It’s important to have an idea of how much you expect the raise to be. Naming a figure is important, as you don’t want your employer to ask how much you would like without being able to name your price. ‘Plucking a figure out of the air is doing a disservice to yourself,' said Hehir. 'Know your market value by doing your research. Look at comparative roles, speak to a recruiter, or look at online wage websites.’

Read: How to discuss salary in an interview

Discussing money can be difficult, said Hehir. ‘Australians are particularly reticent about talking about money and asking for a pay rise. We don’t like talking about it, which is why we need so much advice about it! It should really come down to your own performance: Is this what I’m worth? What is the scope to move up in this?’

Bushby agrees. ‘Do your homework to know what the current job market is like and know what your skill set is worth. Know your true value and what it would cost to replace you if you left.‘

Any discussions around performance are just that – discussions. They should be done face to face, or on the phone if necessary. ‘Having a face to face chat allows you to see how the conversation is going and come up with any questions. It allows both parties to have an open discussion,’ said Hehir.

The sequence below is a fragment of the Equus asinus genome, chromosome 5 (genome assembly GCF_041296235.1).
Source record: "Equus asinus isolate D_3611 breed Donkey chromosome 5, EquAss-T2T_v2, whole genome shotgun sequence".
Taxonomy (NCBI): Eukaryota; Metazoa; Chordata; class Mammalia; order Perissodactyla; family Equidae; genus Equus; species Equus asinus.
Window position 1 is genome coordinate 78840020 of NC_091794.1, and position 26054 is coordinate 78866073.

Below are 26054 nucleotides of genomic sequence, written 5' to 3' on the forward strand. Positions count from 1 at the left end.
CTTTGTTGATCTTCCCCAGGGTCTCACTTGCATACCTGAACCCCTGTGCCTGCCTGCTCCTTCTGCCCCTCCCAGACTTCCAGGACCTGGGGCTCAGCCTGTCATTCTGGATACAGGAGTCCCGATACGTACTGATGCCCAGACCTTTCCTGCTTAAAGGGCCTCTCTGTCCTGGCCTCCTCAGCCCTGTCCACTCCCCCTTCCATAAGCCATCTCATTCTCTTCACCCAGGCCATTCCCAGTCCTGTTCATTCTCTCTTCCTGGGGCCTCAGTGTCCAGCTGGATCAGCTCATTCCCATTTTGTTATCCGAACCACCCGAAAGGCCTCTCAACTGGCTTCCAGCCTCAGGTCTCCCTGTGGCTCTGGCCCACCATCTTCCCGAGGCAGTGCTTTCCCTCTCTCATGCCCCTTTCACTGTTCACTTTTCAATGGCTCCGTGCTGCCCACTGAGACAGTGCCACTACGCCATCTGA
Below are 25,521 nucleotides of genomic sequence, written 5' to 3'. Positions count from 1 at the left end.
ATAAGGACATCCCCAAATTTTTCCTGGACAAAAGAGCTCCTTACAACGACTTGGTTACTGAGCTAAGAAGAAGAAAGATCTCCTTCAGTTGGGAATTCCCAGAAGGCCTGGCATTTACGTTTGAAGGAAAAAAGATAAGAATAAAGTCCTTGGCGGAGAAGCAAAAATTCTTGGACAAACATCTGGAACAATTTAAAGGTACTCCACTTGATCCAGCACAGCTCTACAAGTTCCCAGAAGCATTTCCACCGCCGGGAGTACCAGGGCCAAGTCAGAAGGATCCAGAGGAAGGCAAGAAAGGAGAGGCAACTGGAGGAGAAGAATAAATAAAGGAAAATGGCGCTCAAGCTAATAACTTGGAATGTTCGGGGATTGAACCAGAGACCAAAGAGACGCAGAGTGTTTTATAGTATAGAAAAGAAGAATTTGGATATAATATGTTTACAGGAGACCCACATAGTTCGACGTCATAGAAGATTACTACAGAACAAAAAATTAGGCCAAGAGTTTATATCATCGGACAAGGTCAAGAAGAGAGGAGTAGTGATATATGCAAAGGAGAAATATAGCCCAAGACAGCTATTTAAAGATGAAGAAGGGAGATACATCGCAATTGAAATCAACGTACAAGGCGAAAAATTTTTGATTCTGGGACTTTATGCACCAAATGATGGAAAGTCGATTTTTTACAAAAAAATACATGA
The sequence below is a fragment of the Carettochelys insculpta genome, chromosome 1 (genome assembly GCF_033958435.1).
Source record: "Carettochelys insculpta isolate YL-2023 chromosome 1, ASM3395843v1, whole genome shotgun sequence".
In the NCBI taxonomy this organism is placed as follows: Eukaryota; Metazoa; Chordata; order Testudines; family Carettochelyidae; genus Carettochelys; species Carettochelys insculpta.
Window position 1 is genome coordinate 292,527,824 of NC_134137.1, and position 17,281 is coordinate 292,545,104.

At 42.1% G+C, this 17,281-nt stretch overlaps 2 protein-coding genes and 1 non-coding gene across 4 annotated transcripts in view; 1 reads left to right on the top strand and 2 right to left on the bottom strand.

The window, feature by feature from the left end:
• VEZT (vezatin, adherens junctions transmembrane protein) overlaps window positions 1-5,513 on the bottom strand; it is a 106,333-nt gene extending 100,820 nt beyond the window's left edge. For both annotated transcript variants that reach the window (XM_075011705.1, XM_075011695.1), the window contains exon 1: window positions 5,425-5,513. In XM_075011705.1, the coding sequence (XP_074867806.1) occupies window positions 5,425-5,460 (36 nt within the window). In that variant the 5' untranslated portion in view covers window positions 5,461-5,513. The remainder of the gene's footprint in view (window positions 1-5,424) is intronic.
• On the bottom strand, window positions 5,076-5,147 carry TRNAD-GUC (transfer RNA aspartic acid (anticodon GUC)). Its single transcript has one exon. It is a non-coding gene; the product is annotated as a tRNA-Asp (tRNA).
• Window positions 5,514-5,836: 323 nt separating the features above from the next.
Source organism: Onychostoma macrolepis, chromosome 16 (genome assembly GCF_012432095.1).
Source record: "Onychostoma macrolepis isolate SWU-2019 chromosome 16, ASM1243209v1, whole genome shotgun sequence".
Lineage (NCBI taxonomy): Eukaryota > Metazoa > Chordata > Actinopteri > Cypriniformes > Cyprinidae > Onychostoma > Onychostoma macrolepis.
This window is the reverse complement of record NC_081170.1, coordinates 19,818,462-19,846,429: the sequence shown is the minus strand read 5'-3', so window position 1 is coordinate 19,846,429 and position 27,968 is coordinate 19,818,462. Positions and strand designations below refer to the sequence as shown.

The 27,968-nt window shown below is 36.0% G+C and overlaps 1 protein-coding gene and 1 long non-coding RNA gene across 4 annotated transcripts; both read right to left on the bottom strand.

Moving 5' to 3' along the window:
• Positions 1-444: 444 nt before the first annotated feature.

In the arts industry, it’s important to note that many smaller organisations (and many larger ones) are already working with tight budgets, and are not in a position to pay employees what they would like to. ‘In this case, it’s good to have a serious think about what is important to you,’ said Hehir. ‘Maybe you enjoy your job, and find it fulfilling, but the pay isn’t what you would like. If you can live with two out of three, then that’s great. And if not, then maybe it’s time to make a change.’

Request denied

If you come prepared with an idea of how much you would like, plus a good business case for why you are worth more than your current salary, and you get turned down, then you can definitely ask why. ‘If it’s a flat no, I’d be asking why,’ said Hehir. ‘Getting the rationale is important. Work with your employer to make it performance based, so set some clear goals and targets to aim for.

‘Don’t make it about salary, instead, make it about your performance. Know what you have to achieve to get the salary want.’

Read: Why we are burning out in the arts

Not all salary negotiations are a win-win, Bushby noted. 'Often someone loses. Turn the no into a positive. Listen to why your request was denied so you know your next steps. Once you’ve figured out what went wrong, you can formulate a plan to make sure you succeed next time.

‘If the request was denied due to something you can change or action, then ask to set a future date to revisit the discussion. If the denial is due to a salary limit on a position, rather than being about you, then ask what the possible career path is for you within the company? Ask what you would need to do to get a promotion/increase? If there is no career path and no room for an increase, then you know it’s time to look for a new job!’

About the author

Emma Clark Gratton is an ArtsHub staff writer.